Mayo Clinic Develops Test to Distinguish Other Demyelinating Diseases from MS

Mayo Clinic Develops Test to Distinguish Other Demyelinating Diseases from MS

“Certain drugs will prevent disease relapses and may reduce [patients’] disability progression, so this diagnostic information will help healthcare providers and their patients with treatment options,” Dr. said Andrew McKeon, the other co-director of Mayo’s neuroimmunology laboratory.

McKeon believes a combination of the Mayo test and an aquaporin-4 (AQP4) test offer doctors “the most comprehensive evaluation for patients recently diagnosed with demyelinating diseases.”

The AQP4 test looks for antibodies against the AQP4 protein, which works as a water channel in cell membranes. The AQP4 antibody, which Mayo Clinic researchers discovered more than a decade ago, was the first biomarker for inflammatory demyelinating diseases.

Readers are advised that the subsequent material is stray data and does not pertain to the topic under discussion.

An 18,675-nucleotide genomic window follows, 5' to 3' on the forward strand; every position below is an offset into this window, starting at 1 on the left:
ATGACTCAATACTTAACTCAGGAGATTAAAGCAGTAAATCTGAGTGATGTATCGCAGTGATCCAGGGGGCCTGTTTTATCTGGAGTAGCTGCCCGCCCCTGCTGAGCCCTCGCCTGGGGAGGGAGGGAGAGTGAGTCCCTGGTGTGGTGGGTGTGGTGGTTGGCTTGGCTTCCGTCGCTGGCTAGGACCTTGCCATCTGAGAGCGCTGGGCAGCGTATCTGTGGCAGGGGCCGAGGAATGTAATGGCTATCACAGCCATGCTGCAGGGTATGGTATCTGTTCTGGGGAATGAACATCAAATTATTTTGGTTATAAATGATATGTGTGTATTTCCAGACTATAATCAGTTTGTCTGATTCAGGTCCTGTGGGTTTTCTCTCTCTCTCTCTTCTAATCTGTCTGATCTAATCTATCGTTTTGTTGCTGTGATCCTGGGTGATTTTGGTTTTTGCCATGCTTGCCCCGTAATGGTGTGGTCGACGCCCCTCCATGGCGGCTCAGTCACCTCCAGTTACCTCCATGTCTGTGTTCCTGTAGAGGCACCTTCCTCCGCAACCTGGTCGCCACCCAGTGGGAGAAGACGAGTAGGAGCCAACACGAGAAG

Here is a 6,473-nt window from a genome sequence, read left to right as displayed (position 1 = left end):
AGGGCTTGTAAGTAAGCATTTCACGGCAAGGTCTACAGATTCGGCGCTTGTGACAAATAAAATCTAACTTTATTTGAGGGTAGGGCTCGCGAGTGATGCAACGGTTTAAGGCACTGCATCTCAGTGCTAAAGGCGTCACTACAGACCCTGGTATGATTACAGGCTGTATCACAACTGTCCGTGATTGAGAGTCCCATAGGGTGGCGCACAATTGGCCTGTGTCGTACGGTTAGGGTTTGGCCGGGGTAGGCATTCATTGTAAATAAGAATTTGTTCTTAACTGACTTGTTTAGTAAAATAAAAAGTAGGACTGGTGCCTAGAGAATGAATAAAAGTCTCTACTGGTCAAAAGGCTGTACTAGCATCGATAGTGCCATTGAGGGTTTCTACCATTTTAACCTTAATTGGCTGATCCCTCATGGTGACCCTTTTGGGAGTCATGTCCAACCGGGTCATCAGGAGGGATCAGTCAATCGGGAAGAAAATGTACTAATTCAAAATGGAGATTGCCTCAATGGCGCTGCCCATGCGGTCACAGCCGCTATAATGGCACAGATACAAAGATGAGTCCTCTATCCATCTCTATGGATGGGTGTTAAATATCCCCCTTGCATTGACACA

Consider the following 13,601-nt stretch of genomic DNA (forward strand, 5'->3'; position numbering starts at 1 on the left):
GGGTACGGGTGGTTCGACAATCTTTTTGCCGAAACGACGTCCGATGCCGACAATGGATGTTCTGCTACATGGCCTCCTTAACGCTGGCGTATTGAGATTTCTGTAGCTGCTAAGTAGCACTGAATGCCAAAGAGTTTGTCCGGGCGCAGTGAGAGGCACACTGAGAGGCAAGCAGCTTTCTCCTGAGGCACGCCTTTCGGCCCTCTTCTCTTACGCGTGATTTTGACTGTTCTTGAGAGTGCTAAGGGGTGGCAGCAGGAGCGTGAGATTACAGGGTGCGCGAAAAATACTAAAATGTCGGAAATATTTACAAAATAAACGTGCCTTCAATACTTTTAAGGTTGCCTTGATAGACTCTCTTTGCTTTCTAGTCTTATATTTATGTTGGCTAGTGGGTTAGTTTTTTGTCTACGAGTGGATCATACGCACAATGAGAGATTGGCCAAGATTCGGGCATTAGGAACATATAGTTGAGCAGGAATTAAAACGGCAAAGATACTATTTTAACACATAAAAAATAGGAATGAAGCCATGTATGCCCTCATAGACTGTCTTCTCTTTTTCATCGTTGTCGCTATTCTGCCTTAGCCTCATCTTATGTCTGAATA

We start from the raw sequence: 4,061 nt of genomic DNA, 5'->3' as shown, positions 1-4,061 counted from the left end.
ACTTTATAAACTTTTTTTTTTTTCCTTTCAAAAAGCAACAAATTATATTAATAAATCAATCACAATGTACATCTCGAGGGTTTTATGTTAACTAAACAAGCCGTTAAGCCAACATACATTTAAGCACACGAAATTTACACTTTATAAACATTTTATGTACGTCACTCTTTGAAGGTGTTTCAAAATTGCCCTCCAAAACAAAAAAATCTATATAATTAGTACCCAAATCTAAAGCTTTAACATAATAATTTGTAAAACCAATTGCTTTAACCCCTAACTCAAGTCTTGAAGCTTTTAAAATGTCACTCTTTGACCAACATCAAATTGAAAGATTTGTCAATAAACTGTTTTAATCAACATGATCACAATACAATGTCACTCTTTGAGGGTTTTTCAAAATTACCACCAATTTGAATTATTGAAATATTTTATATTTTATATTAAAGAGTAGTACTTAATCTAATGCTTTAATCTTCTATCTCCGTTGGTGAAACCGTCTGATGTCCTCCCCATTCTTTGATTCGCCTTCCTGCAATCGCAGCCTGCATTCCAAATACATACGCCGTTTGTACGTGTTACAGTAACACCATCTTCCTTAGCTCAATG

Pittock encourages people who are experiencing sudden vision problems, such as difficulty seeing and eye pain, to take the two antibody tests.

Marta Figueiredo holds a BSc in Biology and a MSc in Evolutionary and Developmental Biology from the University of Lisbon, Portugal. She is currently finishing her PhD in Biomedical Sciences at the University of Lisbon, where she focused her research on the role of several signalling pathways in thymus and parathyroid glands embryonic development.
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Marta Figueiredo holds a BSc in Biology and a MSc in Evolutionary and Developmental Biology from the University of Lisbon, Portugal. She is currently finishing her PhD in Biomedical Sciences at the University of Lisbon, where she focused her research on the role of several signalling pathways in thymus and parathyroid glands embryonic development.
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